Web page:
Account Takeover Fraud , Cybercrime , Fraud Management & Cybercrime

Malicious Skimmer Code Piggybacks on Other Hackers' Code

Researchers Uncover the Tale of 2 Skimmers
Malicious Skimmer Code Piggybacks on Other Hackers' Code
Costway's French checkout site was injected with two JavaScript skimmers. (Source: Malwarebytes)

Malwarebytes researchers have uncovered unusual payment card skimming code designed to harvest data that is already being stolen by other hackers on a website.

"We have seen threat actors - and skimmers in particular - compete before, but not exactly in the same manner," Jérôme Segura, director of threat intelligence at Malwarebytes.

See Also: Top 50 Security Threats

Malwarebytes found this unusual second layer of malicious code in the online checkout function of the French site for Costway, which sells furniture and appliances in North America and Europe.

Costway appears to be one of many e-commerce sites around the world that is still running an older version of Adobe's Magento software despite warnings from the software company to move to an updated version of the content management systems, the Malwarebytes report notes.

In September 2020, researchers warned that about 2,000 sites that use the 12-year-old Magento 1 e-commerce platform had been targeted by JavaScript skimmers designed to steal payment card data during the online checkout process (see: Payment Card Skimming Hits 2,000 E-Commerce Sites).

A Tale Of 2 Skimmers

Costway’s French, German, Spanish and British sites appear to have been targeted by the first skimmer in the fall of 2020, when other companies’ sites running Magneto 1 software were also compromised, according to the report.

The original JavaScript skimmer injected a fake payment form into the company's online checkout page and was harvesting payment card data, according to the report. This was first detected on Costway's French site - costway[.]fr.

At some point, a second skimmer was injected onto the already hacked French Costway site from a domain called "securityxx[.]top." The second skimmer did not seem to have the same level of access to the compromised platform as the first one, which might be one reason for the piggyback approach,” the researchers say.

"It's possible that the two threat actors' level of access to e-commerce sites differs," according to Malwarebytes. The initial hack in the fall of 2020 exploited a core vulnerability that granted them root access, while it appears the second hack perhaps can only perform specific types of injections. “If that is the case, this would explain why they simply leave the fake form alone and grab credentials from it," the report states.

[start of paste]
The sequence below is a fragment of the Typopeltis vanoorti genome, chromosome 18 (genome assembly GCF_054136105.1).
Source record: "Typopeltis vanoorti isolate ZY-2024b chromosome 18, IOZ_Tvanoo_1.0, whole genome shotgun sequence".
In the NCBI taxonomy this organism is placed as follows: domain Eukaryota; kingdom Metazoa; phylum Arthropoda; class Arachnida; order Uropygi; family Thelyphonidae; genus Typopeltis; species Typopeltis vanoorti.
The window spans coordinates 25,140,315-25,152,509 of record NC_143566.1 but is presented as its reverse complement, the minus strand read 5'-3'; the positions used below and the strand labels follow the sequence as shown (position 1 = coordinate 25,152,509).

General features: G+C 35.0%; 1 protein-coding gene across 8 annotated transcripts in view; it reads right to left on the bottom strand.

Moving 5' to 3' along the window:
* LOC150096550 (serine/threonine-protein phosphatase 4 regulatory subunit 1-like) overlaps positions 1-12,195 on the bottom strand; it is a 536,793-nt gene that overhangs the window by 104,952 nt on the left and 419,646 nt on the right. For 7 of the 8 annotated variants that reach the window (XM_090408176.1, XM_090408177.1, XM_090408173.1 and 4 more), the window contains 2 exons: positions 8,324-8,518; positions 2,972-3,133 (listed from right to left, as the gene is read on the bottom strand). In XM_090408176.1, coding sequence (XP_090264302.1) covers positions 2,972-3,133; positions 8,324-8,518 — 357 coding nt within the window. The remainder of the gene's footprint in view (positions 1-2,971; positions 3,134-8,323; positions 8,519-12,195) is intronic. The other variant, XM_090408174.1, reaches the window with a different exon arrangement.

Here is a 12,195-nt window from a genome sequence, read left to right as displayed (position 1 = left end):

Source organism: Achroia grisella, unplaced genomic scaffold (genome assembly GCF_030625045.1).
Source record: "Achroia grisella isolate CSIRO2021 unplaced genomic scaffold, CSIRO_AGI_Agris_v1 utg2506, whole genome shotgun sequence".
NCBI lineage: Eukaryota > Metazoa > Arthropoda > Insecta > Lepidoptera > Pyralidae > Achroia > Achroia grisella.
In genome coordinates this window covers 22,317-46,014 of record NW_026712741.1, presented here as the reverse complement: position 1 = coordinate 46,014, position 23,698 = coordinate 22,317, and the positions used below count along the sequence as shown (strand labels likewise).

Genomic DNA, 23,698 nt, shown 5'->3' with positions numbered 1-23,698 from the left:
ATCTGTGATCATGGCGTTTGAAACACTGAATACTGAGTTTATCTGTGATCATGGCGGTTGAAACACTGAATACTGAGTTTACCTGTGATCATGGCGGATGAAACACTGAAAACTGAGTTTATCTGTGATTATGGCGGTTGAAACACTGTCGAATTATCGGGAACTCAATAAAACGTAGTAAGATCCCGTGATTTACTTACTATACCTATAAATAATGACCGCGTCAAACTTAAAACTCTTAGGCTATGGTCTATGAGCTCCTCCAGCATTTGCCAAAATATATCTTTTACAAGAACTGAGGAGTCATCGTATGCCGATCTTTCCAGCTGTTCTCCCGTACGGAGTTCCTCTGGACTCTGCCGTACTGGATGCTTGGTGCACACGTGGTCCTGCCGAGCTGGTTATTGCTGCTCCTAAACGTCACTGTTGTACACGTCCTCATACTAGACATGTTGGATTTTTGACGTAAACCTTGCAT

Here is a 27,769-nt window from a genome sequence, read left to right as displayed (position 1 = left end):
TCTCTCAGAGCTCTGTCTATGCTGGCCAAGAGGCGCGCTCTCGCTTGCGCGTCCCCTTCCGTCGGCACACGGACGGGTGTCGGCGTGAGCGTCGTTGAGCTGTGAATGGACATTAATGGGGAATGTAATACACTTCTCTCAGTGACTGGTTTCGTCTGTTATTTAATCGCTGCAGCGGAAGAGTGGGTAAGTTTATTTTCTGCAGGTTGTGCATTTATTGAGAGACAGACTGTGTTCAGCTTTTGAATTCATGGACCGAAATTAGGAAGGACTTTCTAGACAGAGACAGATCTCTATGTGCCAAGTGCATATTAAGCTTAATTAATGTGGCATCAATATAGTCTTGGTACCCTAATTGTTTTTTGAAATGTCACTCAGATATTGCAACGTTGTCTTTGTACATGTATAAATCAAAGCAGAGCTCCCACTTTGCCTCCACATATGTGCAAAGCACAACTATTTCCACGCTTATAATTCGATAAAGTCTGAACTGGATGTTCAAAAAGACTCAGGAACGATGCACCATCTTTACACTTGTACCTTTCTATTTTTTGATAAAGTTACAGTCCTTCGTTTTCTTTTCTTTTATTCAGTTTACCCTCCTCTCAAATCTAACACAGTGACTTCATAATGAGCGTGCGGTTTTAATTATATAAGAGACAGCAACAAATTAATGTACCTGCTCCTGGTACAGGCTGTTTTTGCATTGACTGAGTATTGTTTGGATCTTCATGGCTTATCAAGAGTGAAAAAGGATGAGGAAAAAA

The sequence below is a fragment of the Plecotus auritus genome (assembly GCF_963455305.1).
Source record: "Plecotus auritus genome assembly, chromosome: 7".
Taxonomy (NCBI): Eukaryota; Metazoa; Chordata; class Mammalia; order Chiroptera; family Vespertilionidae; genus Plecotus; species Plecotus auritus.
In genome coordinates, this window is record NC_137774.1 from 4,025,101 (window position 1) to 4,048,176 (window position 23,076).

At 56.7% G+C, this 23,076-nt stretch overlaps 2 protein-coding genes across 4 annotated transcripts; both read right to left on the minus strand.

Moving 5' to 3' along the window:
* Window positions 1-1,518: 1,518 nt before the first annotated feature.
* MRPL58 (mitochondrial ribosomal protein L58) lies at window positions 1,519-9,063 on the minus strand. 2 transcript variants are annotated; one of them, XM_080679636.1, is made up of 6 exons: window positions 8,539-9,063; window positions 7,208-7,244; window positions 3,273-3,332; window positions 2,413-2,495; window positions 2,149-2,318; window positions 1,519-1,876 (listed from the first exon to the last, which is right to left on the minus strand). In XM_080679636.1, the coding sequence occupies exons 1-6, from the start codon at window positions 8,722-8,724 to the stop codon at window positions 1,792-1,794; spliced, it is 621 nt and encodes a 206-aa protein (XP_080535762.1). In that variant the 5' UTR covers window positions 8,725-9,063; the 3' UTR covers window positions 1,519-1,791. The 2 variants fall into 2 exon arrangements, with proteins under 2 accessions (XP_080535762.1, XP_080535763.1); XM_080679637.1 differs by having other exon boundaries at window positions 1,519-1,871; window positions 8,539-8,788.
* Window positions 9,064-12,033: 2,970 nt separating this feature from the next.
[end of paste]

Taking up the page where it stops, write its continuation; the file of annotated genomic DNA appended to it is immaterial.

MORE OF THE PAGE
Even when Costway upgraded to a new platform, the hackers wielding the second skimmer were prepared with other code that would compromise that content management system as well, the report notes.

"The [second] skimmer creates its own form fields which closely resembles the legitimate ones from the Adyen payments platform that Costway uses," according to Malwarebytes. "Visually, only a very small style change (font size) gives it away, but there are more significant implications under the hood."

From there, the hackers could continue to harvest payment card data, the report says.

Ongoing Attack

Malwarebytes’ researchers informed Costway about the original hack and the subsequent injections of malicious JavaScript into their sites. As of now, the company's French site remains infected with the second skimmer’s code, the researchers say.

A spokesperson for Costway was not immediately available for comment.

Criminals Compete

The increase in competition among cybercriminal gangs may be why one group decided to piggyback on the work of another, according to the report.

"The skimming space today is different than it was a few years ago," Segura says. "More threat actors are ranging from mere copycats to advanced attackers. Ultimately, that means we're going to see increased competition and specific measures put in place to guarantee exclusivity."

And while the Costway site is the only known example of this approach so far, Segura suspects other sites have been targeted and compromised with the same code.


About the Author

Prajeet Nair

Prajeet Nair

Principal Correspondent

Nair is principal correspondent for Information Security Media Group's global news desk. He has previously worked at TechCircle, IDG, Times Group and other publications where he reported on developments in enterprise technology, digital transformation and other issues.




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